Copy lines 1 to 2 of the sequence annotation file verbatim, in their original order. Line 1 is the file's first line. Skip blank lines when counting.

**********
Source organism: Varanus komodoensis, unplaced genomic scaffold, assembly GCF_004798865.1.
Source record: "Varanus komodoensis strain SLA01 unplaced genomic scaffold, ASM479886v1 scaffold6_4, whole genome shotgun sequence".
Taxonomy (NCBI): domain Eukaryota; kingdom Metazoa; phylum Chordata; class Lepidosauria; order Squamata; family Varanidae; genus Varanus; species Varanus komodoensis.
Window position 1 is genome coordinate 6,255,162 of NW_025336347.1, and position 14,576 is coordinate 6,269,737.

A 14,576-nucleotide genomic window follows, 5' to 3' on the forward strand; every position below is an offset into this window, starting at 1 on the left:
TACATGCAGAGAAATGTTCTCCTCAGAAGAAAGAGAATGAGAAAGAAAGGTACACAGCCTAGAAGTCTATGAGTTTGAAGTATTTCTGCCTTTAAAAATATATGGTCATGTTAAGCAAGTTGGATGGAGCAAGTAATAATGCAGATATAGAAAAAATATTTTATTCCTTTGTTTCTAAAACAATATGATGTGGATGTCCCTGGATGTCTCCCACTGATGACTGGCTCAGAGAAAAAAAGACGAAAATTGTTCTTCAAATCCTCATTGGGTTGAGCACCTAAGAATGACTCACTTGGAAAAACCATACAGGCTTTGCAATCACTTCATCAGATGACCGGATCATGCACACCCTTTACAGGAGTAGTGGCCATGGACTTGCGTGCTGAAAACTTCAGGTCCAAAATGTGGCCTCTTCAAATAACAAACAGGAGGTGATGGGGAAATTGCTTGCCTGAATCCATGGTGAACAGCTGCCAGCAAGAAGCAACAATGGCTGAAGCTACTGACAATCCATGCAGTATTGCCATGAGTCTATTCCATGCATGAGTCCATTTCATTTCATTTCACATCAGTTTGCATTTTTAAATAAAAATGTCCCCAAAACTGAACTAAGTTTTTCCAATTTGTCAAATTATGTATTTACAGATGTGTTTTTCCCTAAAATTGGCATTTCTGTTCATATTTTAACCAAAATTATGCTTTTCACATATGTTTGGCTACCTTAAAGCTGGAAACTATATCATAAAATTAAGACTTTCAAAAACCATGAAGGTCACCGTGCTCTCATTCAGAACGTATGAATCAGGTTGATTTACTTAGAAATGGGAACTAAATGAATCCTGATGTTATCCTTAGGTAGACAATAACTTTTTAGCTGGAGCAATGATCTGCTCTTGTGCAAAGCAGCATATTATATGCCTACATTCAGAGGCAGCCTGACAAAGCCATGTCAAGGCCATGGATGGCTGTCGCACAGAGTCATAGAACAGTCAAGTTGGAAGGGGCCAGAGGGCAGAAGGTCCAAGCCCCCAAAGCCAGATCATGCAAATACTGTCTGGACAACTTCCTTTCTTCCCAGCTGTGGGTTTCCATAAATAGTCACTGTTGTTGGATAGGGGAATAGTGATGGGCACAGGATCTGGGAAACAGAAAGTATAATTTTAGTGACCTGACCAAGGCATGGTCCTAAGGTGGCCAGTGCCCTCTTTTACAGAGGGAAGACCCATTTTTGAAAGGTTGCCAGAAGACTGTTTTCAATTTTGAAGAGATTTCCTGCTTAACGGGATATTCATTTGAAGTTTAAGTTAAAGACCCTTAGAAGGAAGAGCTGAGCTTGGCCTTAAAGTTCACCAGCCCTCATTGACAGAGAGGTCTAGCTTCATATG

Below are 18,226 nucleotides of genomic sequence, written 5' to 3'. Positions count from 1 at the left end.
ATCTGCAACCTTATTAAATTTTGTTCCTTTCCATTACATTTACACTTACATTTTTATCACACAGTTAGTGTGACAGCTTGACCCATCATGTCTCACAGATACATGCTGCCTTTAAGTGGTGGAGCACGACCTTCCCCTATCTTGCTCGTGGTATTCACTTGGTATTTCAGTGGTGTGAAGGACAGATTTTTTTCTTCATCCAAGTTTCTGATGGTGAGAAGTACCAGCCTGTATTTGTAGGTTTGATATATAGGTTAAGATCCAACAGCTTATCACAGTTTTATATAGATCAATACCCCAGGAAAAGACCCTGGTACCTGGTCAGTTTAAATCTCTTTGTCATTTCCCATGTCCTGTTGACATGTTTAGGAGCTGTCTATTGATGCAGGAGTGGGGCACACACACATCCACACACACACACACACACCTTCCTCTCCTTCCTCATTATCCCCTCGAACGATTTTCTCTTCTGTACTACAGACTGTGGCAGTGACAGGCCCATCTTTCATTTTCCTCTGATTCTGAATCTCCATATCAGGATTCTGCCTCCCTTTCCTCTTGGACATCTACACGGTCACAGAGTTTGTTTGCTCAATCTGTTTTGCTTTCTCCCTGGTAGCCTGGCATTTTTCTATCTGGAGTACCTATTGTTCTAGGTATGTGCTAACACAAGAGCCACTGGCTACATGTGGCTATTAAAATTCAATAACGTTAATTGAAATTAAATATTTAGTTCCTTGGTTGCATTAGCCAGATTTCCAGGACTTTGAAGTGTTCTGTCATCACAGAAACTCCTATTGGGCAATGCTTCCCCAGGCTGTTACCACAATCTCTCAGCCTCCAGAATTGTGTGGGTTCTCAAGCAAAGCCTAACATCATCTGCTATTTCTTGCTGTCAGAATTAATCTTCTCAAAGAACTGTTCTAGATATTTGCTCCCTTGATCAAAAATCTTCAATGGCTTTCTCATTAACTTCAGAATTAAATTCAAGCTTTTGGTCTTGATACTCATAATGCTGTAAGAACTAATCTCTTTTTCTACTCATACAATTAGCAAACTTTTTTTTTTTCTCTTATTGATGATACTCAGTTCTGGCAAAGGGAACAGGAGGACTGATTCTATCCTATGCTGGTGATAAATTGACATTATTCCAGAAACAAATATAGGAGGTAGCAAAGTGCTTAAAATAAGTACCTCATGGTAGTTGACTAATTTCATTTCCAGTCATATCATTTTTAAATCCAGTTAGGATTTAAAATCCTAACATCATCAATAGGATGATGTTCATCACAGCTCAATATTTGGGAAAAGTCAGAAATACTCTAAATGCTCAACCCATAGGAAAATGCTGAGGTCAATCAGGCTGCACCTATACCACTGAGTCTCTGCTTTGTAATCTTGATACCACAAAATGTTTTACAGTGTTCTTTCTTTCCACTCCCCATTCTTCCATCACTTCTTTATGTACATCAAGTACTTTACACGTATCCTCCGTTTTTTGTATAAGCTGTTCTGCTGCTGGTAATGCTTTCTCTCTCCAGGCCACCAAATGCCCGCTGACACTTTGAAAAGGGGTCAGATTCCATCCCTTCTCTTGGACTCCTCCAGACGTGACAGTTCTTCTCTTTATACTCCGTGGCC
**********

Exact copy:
Source organism: Varanus komodoensis, unplaced genomic scaffold, assembly GCF_004798865.1.
Source record: "Varanus komodoensis strain SLA01 unplaced genomic scaffold, ASM479886v1 scaffold6_4, whole genome shotgun sequence".